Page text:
You don't HAVE to reinstall windows. It is easiest, but there is a much faster way. You said you have a p55 board, if you had a intel chipset board you should be good. You should be able to just move the drive over and boot. (assuming you were using the intel chipset as your drive controller.) If you were using AHCI or some one else's controller (Nvida, SiS, AMD, etc.) then you need to change the controller to windows standard/Intel before you shut it down.

As for removing windows I wouldn't bother. Your OS is staying with your computer, the buyer gets to load whatever OS he wants on his "new" system.
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March 12, 2010 12:42:00 PM

4745454b said:
You don't HAVE to reinstall windows. It is easiest, but there is a much faster way. You said you have a p55 board, if you had a intel chipset board you should be good. You should be able to just move the drive over and boot. (assuming you were using the intel chipset as your drive controller.) If you were using AHCI or some one else's controller (Nvida, SiS, AMD, etc.) then you need to change the controller to windows standard/Intel before you shut it down.

As for removing windows I wouldn't bother. Your OS is staying with your computer, the buyer gets to load whatever OS he wants on his "new" system.


when changing motherboards over you need to install a fresh copy of windows, as when you originally install windows it creates a boot file which contains hardware information. As a fresh mobo is usually completely different than the older one, (especially with this been a i5 one) it most likely wont boot into windows until you wipe it.
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a b B Homebuilt system
a c 97 V Motherboard
March 12, 2010 1:19:24 PM

Again, thats wrong. You don't HAVE to. Changing out the harddrive driver or doing a repair install is faster. If you don't know what your doing, formatting and starting over is easier. I've done the driver change many times, never had a problem. And if you don't change chipset companies at all, you shouldn't need to. Meaning you can go from a p35/45 to a P55 without changing anything. Assuming your not using RAID or something weird.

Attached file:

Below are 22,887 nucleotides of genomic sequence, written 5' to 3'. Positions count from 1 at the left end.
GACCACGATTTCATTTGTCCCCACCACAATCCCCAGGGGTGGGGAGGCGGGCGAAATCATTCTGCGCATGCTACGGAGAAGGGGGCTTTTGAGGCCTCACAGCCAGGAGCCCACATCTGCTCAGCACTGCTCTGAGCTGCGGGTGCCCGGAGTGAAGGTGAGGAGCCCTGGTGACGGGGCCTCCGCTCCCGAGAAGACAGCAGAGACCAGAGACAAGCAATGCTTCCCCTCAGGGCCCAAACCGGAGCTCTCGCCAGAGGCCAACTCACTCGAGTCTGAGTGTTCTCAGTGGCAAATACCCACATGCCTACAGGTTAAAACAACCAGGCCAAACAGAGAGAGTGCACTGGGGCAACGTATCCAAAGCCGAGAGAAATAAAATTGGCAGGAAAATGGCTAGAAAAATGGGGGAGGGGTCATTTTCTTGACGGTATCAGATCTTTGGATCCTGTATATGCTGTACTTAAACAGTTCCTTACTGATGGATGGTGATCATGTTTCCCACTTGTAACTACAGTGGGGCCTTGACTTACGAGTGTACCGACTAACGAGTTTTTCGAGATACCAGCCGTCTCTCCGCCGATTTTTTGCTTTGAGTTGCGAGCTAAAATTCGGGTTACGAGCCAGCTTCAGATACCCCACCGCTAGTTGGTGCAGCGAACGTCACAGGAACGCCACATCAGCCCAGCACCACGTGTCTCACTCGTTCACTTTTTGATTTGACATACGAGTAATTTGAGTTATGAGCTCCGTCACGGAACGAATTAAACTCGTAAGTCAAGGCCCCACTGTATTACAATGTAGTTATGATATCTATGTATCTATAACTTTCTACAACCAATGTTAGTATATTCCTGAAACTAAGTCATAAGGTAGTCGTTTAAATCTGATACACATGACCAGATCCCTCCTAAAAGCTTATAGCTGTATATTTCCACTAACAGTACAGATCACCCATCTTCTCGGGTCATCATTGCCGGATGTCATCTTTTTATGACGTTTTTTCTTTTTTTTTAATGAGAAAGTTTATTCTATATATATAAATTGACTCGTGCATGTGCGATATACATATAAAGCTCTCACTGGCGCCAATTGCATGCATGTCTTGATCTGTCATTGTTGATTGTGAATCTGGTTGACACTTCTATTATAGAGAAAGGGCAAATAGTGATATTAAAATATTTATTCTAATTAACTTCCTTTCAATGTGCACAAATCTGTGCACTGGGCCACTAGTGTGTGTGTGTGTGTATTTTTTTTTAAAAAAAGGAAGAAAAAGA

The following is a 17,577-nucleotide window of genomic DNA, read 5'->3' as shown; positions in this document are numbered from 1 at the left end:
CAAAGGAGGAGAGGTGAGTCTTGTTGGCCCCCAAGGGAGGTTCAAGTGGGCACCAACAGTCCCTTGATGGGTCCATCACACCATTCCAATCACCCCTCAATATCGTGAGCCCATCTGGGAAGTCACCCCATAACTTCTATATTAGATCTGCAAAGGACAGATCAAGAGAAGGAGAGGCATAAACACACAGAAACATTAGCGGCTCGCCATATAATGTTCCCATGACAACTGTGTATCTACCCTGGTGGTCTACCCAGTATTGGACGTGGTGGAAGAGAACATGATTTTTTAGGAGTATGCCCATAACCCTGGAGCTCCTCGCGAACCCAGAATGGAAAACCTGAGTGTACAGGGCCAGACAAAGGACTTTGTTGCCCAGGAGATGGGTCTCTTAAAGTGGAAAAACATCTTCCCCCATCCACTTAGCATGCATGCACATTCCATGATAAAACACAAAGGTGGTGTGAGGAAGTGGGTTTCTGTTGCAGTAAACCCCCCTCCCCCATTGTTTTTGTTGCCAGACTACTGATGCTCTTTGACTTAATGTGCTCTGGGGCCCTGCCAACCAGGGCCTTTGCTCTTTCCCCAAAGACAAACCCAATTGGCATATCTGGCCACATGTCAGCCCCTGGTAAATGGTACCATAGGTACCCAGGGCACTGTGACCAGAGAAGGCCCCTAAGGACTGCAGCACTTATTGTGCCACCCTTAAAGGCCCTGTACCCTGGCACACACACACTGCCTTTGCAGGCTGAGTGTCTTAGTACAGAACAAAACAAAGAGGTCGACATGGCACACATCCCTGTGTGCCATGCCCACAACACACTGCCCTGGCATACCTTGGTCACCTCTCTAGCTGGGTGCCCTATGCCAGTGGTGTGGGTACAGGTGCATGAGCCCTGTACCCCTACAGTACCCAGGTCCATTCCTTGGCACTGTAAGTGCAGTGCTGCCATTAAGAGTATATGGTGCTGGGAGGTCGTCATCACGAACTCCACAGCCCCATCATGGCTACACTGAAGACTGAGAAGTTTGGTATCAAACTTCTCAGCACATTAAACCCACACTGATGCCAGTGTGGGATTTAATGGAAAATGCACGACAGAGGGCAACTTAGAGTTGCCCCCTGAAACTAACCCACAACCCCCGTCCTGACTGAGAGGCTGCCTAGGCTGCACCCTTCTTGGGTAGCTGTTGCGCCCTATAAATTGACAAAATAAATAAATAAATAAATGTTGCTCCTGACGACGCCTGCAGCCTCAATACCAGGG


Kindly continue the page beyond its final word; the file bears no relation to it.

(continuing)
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March 12, 2010 1:23:58 PM

4745454b said:
Again, thats wrong. You don't HAVE to. Changing out the harddrive driver or doing a repair install is faster. If you don't know what your doing, formatting and starting over is easier. I've done the driver change many times, never had a problem. And if you don't change chipset companies at all, you shouldn't need to. Meaning you can go from a p35/45 to a P55 without changing anything. Assuming your not using RAID or something weird.

Repairing a windows installation doesnt get rid of old drivers that are now worthless, which will just cause problems. old video drivers, lan drivers, sound drivers. Some will probably work yes, but it doesnt mean you should leave it like that.
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a c 122 B Homebuilt system
a c 156 V Motherboard
March 12, 2010 1:32:11 PM

It's been my experience over the past twenty years or so, that you can reuse an old installation with a new motherboard maybe half the time. But a fresh install is better. And you need to be prepared in case you cannot.

Having said that, I do what Jack recommends. I buy a new hard drive to go with the new motherboard, install Windows on that, then install the old drive into what is now the new computer.
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a b B Homebuilt system
a c 97 V Motherboard
March 13, 2010 2:48:37 AM

Removing those drivers is part of the process. You HAVE to change the IDE driver, windows will update the others. Removing the old ones will make it faster.